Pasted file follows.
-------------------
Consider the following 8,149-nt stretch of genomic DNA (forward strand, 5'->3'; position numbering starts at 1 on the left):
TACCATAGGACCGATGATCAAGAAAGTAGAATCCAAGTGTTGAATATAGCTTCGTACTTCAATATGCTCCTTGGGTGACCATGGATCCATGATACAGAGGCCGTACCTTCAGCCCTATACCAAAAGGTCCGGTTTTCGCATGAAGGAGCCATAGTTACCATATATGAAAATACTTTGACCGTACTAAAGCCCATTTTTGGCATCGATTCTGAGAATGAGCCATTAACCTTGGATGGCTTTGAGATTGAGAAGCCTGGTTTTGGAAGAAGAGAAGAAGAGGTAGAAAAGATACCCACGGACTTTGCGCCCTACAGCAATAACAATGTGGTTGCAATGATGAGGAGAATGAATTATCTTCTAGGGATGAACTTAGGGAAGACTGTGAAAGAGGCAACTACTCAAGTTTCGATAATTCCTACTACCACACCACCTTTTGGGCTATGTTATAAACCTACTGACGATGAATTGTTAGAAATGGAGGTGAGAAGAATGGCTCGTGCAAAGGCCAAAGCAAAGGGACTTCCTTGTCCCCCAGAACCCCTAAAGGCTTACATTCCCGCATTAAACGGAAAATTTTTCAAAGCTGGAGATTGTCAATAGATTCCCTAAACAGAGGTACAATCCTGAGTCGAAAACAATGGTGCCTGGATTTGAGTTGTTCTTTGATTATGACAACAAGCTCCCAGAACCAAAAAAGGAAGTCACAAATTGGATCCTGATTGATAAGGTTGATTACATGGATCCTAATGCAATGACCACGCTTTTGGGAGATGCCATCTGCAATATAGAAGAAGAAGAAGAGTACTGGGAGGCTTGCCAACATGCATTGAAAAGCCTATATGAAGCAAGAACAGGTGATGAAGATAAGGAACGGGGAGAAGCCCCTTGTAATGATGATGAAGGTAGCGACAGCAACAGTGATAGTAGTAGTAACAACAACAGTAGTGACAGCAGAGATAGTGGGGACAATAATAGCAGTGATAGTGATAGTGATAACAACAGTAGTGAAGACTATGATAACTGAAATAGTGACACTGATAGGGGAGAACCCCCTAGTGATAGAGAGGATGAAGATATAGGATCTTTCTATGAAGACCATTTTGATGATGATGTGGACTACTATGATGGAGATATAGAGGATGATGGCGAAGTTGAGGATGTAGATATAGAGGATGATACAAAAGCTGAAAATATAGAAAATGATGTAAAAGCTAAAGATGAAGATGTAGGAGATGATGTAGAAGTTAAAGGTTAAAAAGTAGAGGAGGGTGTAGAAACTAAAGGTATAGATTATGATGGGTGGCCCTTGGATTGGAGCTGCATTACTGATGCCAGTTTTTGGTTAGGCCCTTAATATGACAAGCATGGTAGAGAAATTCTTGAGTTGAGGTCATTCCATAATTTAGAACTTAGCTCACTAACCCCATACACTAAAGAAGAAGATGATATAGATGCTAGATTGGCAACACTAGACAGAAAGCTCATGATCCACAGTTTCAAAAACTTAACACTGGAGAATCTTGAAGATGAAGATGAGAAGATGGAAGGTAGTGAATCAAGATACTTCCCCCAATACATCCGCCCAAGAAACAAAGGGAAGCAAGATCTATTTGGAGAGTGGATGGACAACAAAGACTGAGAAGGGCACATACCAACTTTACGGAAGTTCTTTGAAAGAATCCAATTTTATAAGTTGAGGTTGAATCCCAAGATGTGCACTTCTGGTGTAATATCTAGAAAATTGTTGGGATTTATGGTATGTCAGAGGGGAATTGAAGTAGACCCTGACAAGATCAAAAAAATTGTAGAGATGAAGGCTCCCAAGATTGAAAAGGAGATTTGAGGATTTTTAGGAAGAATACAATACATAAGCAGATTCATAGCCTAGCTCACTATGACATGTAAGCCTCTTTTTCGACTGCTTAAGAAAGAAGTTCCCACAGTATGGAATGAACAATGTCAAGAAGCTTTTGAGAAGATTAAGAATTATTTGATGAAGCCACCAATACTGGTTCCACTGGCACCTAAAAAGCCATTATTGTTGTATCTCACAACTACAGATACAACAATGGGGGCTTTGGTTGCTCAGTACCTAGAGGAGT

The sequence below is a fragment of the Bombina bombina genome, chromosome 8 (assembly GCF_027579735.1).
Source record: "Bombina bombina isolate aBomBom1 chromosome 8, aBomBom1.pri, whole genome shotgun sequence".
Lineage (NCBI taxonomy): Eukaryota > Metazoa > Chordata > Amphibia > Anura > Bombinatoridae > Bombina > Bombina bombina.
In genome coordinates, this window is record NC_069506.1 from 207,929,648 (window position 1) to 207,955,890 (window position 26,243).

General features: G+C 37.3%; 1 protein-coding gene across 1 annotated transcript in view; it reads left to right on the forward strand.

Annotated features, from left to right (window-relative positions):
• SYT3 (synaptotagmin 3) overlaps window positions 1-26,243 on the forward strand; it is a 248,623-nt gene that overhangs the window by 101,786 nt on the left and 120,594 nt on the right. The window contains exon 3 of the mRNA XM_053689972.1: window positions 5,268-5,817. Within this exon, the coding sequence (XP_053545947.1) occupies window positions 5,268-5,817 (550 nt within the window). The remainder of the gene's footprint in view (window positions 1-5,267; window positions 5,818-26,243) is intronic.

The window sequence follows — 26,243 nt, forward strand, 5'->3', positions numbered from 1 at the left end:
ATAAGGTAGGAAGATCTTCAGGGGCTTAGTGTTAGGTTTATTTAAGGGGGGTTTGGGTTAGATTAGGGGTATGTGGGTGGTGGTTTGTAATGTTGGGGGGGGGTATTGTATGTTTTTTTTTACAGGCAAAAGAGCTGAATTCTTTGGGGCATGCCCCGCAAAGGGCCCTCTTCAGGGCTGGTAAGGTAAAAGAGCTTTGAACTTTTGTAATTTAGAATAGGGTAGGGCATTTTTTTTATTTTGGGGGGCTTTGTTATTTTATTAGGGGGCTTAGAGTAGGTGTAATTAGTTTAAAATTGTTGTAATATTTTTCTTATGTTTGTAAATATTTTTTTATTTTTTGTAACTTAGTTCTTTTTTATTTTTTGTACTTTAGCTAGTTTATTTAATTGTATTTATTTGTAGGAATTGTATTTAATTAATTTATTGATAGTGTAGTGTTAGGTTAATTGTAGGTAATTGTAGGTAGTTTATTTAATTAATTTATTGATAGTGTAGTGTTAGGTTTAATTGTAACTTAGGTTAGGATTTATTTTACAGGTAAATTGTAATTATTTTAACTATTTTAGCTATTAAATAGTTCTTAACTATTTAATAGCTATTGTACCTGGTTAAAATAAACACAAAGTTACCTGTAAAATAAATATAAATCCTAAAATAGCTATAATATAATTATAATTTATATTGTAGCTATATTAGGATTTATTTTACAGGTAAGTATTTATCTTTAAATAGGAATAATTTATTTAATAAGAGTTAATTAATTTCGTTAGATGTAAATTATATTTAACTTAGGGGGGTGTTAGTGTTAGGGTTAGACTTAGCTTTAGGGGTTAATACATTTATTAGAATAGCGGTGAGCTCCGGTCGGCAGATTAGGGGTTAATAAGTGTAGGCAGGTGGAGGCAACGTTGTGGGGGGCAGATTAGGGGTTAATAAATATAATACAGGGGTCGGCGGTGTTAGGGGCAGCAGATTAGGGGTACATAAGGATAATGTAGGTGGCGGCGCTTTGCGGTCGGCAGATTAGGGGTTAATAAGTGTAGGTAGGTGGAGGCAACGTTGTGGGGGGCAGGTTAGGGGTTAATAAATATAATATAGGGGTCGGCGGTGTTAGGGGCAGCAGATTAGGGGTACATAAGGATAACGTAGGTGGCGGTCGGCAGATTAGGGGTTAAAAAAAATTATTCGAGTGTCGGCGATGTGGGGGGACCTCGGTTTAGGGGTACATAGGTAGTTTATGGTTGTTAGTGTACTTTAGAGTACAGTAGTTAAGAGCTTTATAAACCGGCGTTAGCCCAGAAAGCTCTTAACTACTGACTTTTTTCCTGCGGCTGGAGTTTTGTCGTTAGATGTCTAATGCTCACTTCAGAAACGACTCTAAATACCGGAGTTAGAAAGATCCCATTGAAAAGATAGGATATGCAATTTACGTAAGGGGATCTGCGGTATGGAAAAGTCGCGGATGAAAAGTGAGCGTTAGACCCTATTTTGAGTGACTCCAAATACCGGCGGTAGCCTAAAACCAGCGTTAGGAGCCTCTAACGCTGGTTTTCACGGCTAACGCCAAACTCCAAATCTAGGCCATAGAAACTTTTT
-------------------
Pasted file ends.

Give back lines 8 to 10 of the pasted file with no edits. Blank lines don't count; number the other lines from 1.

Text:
Annotated features, from left to right (window-relative positions):
• SYT3 (synaptotagmin 3) overlaps window positions 1-26,243 on the forward strand; it is a 248,623-nt gene that overhangs the window by 101,786 nt on the left and 120,594 nt on the right. The window contains exon 3 of the mRNA XM_053689972.1: window positions 5,268-5,817. Within this exon, the coding sequence (XP_053545947.1) occupies window positions 5,268-5,817 (550 nt within the window). The remainder of the gene's footprint in view (window positions 1-5,267; window positions 5,818-26,243) is intronic.

The window sequence follows — 26,243 nt, forward strand, 5'->3', positions numbered from 1 at the left end: